There are many variations and additions to this basic tale, especially in the adventures of the individual knights – many of whom, such as Gawain, Perceval and Lancelot, have Story Cycles of their own. Although it has a natural appeal at a superficial level in the heroic adventures of Arthur and his knights, it has more appeal at its deeper levels. The mystical interpretations of the Cycle of birth and death bring comparisons with the Earth's life cycle (see Green Man); the parallel cycles of love, deceit and betrayal arising from either supernatural intervention or human failing, set against the search for perfection, underscore human nature; and the overriding appeal of the Hero who is not dead but only sleeping awaiting the call to save us (see Sleeper Under the Hill) is a final salve to us all. These core themes have entranced storytellers and their audiences for over 1000 years. [MA]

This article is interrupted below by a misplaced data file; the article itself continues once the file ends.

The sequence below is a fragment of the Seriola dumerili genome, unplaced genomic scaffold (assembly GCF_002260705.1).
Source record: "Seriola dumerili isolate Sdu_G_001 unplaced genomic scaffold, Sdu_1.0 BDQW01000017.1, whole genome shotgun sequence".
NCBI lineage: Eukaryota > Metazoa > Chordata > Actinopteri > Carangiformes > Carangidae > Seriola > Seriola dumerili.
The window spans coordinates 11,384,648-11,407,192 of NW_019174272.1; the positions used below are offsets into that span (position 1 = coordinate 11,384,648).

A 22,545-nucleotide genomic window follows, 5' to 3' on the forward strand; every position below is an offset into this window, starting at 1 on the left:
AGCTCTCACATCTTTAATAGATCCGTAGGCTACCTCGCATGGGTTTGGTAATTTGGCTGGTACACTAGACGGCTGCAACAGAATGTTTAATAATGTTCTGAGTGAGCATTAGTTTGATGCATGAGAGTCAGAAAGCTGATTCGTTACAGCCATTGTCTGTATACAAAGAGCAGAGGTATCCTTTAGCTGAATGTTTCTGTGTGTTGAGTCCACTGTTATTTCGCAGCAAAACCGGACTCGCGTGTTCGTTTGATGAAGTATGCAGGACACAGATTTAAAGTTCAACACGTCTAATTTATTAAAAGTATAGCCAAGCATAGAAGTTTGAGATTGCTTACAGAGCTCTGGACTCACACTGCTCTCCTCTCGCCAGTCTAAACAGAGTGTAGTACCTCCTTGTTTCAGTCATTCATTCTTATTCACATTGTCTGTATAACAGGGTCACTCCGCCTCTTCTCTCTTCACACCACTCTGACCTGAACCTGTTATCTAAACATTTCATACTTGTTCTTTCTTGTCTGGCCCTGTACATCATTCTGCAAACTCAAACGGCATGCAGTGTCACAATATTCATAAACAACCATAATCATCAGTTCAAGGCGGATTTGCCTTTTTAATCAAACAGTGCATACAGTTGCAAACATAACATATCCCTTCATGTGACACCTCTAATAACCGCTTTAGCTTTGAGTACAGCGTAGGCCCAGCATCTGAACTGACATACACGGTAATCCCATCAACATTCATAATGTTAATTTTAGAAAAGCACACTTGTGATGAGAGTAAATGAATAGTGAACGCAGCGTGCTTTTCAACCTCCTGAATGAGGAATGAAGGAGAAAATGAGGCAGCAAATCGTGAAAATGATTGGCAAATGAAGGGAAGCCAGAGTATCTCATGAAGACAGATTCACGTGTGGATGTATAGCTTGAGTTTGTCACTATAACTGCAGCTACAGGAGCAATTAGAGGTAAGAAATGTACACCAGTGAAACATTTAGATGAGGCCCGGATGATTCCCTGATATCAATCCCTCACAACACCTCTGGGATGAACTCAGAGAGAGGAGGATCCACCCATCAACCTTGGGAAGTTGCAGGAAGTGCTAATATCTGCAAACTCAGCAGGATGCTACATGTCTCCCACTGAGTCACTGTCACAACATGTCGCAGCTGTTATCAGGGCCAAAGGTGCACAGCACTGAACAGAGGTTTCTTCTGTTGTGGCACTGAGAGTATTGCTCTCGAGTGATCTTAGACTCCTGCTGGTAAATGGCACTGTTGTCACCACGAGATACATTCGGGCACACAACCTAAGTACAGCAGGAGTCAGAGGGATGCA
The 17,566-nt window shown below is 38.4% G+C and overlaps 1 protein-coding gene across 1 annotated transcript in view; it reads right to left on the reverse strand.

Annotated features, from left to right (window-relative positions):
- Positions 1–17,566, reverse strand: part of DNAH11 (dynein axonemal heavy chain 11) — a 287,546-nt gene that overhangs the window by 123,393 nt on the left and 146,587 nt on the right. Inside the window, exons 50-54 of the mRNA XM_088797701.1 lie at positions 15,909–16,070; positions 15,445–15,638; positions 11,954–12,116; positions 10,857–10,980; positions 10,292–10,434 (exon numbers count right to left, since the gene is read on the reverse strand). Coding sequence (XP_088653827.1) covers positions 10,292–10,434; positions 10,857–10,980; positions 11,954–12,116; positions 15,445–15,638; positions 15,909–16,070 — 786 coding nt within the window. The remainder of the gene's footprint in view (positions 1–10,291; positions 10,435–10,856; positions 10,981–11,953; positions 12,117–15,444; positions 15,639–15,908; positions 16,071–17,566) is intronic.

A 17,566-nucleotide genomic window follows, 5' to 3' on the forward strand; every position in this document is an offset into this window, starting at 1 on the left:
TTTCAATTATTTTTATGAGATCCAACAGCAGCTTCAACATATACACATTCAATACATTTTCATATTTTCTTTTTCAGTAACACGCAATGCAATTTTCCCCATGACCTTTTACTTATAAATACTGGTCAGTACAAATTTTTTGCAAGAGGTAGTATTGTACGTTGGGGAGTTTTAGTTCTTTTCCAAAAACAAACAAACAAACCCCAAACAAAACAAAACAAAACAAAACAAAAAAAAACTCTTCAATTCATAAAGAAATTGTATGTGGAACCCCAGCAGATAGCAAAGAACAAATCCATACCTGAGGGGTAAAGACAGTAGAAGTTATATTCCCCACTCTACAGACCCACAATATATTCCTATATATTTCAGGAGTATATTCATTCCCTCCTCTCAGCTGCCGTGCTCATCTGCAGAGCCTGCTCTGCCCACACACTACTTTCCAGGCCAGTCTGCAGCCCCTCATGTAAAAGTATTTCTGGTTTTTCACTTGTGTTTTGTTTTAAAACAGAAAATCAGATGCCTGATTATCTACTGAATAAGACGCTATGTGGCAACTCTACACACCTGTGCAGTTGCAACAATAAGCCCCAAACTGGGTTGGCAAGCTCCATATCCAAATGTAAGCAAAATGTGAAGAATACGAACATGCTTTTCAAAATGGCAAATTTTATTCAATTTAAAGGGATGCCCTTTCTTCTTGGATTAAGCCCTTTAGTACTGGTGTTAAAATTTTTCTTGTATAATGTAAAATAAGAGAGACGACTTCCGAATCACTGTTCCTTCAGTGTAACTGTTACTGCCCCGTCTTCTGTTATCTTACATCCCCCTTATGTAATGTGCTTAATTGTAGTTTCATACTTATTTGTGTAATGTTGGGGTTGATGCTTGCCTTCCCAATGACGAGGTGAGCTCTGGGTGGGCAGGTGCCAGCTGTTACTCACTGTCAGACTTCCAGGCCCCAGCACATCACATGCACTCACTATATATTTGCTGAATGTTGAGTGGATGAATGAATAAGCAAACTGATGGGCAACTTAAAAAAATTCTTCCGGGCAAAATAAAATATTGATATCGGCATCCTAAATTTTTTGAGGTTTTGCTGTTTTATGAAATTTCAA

Although tales were almost certainly told of Arthur's exploits within a generation or two of his death – i.e., in the 6th and 7th centuries – no written accounts of these stories exist until much later, when the flowering of Welsh and Anglo-Norman literature resulted in the first industry of Arthurian fiction. The Welsh Triads, by which the bards recalled heroic events in sequences of three, sustained Arthurian exploits in simple summary form, relying on oral tradition to expand the narrative. These narratives were not written down until the 12th century, most especially in the Mabinogion, the oldest surviving texts of which are The White Book of Rhydderch (?1325) and The Red Book of Hergest (?1400), compiled by unknown hands. The oldest Arthurian story within this is Culhwch and Olwen, which possibly dates from the 11th century. The story is an archetype of a hero having to perform a series of almost impossible tasks in order to earn his reward. In this story Culhwch, a cousin of Arthur's, is cursed (see Curses) with being allowed to marry only Olwen, the daughter of the Giant Ysbaddaden. With Arthur's help, Culhwch finds Ysbaddaden but, before he can marry Olwen, the giant charges him with Seven impossible tasks. It is Arthur and seven of his court who achieve the tasks – which include a journey into the Underworld to gain the Cauldron of Plenty. This last adventure was drawn from an earlier poem, Preiddeu Annwfyn ["The Spoils of Annwn"] (?900). The other major Welsh poem featuring Arthur is Breudwyt Rhonabwy ["The Dream of Rhonabwy"] (?1210); this is really a Satire on power politics in 12th-century Wales; Rhonabwy – one of a band of soldiers seeking an outlaw – dreams of an Arthurian Golden Age full of heroes. Three other Celtic tales of knightly quests are drawn from the same source as romances by Chrétien de Troyes: Owain – known also as The Lady of the Fountain (?1250) – Geraint and Enid (?1250) and, of special interest, Peredur (?1250) (see Perceval), an amalgam of legends tracing the development of a lowly boy who is protected from society but who yearns for adventure. His later exploits, many of which parallel Arthur's in portraying a coming of age and Rite of Passage, also bear the kernel of the Grail legend. This motif forms the basis of much late 20th-century High Fantasy (by, for example, Lloyd Alexander, David Eddings and Tad Williams).